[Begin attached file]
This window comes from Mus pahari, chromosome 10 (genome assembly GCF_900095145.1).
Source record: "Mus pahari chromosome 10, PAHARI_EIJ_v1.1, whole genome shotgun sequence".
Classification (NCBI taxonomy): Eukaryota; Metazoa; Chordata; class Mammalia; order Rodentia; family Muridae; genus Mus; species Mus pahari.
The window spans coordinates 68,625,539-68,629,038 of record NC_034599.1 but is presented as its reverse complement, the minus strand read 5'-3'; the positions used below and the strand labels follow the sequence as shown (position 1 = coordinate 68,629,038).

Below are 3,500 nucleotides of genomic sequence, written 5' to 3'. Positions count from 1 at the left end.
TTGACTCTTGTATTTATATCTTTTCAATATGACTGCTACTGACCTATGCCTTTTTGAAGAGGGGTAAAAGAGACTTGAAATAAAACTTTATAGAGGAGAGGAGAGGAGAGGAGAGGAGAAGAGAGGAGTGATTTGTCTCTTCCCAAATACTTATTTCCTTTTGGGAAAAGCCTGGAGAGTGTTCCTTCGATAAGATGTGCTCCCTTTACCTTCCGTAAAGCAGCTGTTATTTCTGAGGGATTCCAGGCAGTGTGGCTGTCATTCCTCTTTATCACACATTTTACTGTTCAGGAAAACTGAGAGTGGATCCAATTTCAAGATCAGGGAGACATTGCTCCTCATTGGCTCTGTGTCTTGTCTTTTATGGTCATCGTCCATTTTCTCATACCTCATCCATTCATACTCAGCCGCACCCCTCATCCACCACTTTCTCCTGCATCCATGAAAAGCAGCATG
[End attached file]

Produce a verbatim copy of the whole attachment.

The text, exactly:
This window comes from Mus pahari, chromosome 10 (genome assembly GCF_900095145.1).
Source record: "Mus pahari chromosome 10, PAHARI_EIJ_v1.1, whole genome shotgun sequence".
Classification (NCBI taxonomy): Eukaryota; Metazoa; Chordata; class Mammalia; order Rodentia; family Muridae; genus Mus; species Mus pahari.
The window spans coordinates 68,625,539-68,629,038 of record NC_034599.1 but is presented as its reverse complement, the minus strand read 5'-3'; the positions used below and the strand labels follow the sequence as shown (position 1 = coordinate 68,629,038).

Below are 3,500 nucleotides of genomic sequence, written 5' to 3'. Positions count from 1 at the left end.
TTGACTCTTGTATTTATATCTTTTCAATATGACTGCTACTGACCTATGCCTTTTTGAAGAGGGGTAAAAGAGACTTGAAATAAAACTTTATAGAGGAGAGGAGAGGAGAGGAGAGGAGAAGAGAGGAGTGATTTGTCTCTTCCCAAATACTTATTTCCTTTTGGGAAAAGCCTGGAGAGTGTTCCTTCGATAAGATGTGCTCCCTTTACCTTCCGTAAAGCAGCTGTTATTTCTGAGGGATTCCAGGCAGTGTGGCTGTCATTCCTCTTTATCACACATTTTACTGTTCAGGAAAACTGAGAGTGGATCCAATTTCAAGATCAGGGAGACATTGCTCCTCATTGGCTCTGTGTCTTGTCTTTTATGGTCATCGTCCATTTTCTCATACCTCATCCATTCATACTCAGCCGCACCCCTCATCCACCACTTTCTCCTGCATCCATGAAAAGCAGCATG